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Midostaurin Approved by FDA for Acute Myeloid Leukemia

June 1, 2017, by NCI Staff

A model of the drug midostaurin, which FDA approved for the treatment of some patients with acute myeloid leukemia.

Credit: Jynto, Wikimedia Commons CC0 1.0

This post has been revised to reflect updated results, published June 23 in the New England Journal of Medicine, from the phase III clinical trial on which midostaurin was approved.

On April 28, the Food and Drug Administration (FDA) approved the addition of the targeted therapy midostaurin (Rydapt®) for adults receiving chemotherapy for newly diagnosed acute myeloid leukemia (AML) with certain mutations in the FLT3 gene. Approximately 25% to 30% of AML cases carry FLT3 mutations, and these mutations are associated with a particularly aggressive form of the disease.

The approval of midostaurin for AML requires the use of the LeukoStrat CDx FLT3 Mutation Assay, a companion diagnostic test FDA also approved for detecting FLT3 mutations.

The international phase III clinical trial on which the approval was based was a collaboration between the NCI-sponsored Alliance for Clinical Trials in Oncology and Novartis, which manufactures midostaurin. The Alliance provided the infrastructure for FLT3 mutation testing in the United States and worldwide data management for the clinical trial.

“This is the first advance in AML in decades,” commented Richard Little, M.D., of NCI's Division of Cancer Treatment and Diagnosis. “It really illustrates the importance of approaching AML not as one disease but as a variety of diseases [based on genetics] that can be identified and targeted in clinical trials.”

FDA also approved the use of midostaurin for the treatment of adults with aggressive systemic mastocytosis (SM; a condition in which there are too many mast cells in the body), SM with associated hematologic neoplasm, and mast cell leukemia—all rare diseases with a poor prognosis.

Targeted Therapy Improves Survival

Data from the randomized double-blind, placebo-controlled trial of midostaurin for AML were presented at the 2015 meeting of the American Society of Hematology.

In that trial, 717 patients aged 18 to 60 with newly diagnosed FLT3 mutation–positive AML were randomly assigned to receive midostaurin plus standard chemotherapy, consisting of the drugs daunorubicin (Cerubidine®) and cytarabine (Cytosar-U®), or placebo plus standard chemotherapy.

Patients in both treatment groups could receive a stem-cell transplant as part of their therapy if their doctors determined they needed one. A similar number of patients in both groups received a stem cell transplant, and the median time to transplant was also similar.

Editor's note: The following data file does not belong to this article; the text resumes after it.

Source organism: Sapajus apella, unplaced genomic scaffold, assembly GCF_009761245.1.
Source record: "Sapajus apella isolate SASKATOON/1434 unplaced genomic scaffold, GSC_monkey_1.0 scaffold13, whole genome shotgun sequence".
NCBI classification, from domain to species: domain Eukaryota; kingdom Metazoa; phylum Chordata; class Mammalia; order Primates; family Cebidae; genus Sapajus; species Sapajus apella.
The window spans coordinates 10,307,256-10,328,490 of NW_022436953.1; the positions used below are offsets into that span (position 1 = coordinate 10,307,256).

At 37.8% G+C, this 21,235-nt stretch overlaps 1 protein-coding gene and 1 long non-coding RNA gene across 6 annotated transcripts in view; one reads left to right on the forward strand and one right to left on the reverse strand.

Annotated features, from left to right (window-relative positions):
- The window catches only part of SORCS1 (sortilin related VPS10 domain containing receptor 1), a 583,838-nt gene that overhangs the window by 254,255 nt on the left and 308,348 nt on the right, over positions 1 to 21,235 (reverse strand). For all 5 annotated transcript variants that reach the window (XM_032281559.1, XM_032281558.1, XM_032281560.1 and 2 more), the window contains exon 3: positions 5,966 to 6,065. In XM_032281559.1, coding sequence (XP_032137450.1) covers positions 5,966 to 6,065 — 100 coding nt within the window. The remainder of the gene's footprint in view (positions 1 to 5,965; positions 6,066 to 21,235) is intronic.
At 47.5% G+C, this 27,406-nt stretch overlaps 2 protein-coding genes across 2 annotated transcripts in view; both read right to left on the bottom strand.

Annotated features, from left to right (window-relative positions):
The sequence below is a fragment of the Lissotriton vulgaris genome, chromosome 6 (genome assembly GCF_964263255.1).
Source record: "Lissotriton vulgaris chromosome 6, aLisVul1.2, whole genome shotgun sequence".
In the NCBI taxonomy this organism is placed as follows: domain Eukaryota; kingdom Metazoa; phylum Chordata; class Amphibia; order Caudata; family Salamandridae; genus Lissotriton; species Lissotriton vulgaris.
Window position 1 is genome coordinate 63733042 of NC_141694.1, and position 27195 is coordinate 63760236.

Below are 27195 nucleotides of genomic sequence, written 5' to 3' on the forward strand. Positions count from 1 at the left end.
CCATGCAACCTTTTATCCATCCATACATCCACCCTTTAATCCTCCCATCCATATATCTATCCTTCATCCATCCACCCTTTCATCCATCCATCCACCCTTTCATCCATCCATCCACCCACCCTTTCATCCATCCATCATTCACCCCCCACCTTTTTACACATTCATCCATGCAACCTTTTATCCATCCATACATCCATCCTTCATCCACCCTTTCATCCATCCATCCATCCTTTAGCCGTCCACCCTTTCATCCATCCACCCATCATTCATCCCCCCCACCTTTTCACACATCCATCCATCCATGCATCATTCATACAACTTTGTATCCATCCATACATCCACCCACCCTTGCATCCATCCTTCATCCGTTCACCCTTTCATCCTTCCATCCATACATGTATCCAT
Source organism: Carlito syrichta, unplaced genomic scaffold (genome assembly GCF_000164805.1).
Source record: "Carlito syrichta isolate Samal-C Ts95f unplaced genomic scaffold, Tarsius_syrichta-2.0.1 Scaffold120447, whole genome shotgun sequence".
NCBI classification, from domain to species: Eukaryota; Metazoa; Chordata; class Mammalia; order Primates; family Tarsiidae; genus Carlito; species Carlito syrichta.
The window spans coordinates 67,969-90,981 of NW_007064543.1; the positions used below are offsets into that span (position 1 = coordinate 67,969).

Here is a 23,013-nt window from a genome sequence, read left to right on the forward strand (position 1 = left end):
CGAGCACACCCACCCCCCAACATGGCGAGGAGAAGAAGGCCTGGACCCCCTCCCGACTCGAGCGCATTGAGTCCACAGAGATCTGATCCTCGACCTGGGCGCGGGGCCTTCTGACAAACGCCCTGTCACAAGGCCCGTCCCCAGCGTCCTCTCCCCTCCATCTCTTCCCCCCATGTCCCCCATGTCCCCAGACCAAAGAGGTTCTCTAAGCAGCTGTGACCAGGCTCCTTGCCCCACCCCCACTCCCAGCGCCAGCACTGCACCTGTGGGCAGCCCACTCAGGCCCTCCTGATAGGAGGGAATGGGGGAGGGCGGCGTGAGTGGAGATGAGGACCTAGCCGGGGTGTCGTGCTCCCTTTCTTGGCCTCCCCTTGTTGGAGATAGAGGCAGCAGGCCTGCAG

Midostaurin decreased the risk of death by 22% compared with placebo. The percentage of patients alive 4 years after diagnosis was 51.4% in the midostaurin group compared with 44.3% in the placebo group.

The number of serious adverse events was also similar in the two treatment groups. Febrile neutropenia (a condition marked by fever and a lower-than-normal number of a kind of white blood cell) occurred in 28% of patients in both groups, and was the most common serious adverse event in the trial. Other common side effects included nausea, mucositis, vomiting, headache, petechiae, and musculoskeletal pain.

While these results are exciting for patients with FLT3 mutation–positive AML, “the effect size in this trial was relatively modest,” said Dr. Little. “We’d like to see an agent that could benefit more patients than we saw in this trial.”   

NCI, through its National Clinical Trials Network, is planning trials of newer targeted therapies in AML that are collaborative in design like the midostaurin trial, he explained.

“This sort of international collaboration for a rare disease is a good example of an [effective] public–private partnership,” he said.

Efficacy in an Even Rarer Disease

Midostaurin belongs to a class of drugs called multi-kinase inhibitors, which can target more than one protein in cells. While in AML that target is FLT3, in aggressive SM and related conditions the target is a mutant protein called KIT D816V, which is found in about 90% of mastocytosis cases.

In a single-arm clinical trial that led to FDA’s approval of midostaurin for SM and related conditions, funded by Novartis, 116 patients received midostaurin as a single therapy. Of these, 89 patients already had organ damage from their disease.

Overall, 60% of patients with organ damage responded to the drug, with 45% having what the trial investigators classified as a major response: the complete resolution of at least one type of organ damage caused by mastocytosis. Trial participants had a median overall survival of 33.9 months, and the 16 patients in the trial with mast cell leukemia had a median overall survival of 9.4 months. Historically, median overall survival with mast cell leukemia has been less than 6 months.

More than half of patients required a dose reduction during treatment due to side effects, which included a drop in blood count, nausea, vomiting, and diarrhea; however, about one-third of these dose reductions were temporary.

“Mastocytosis is a much less common disease [than AML], and this is a much welcome advance in that disease as well,” concluded Dr. Little.

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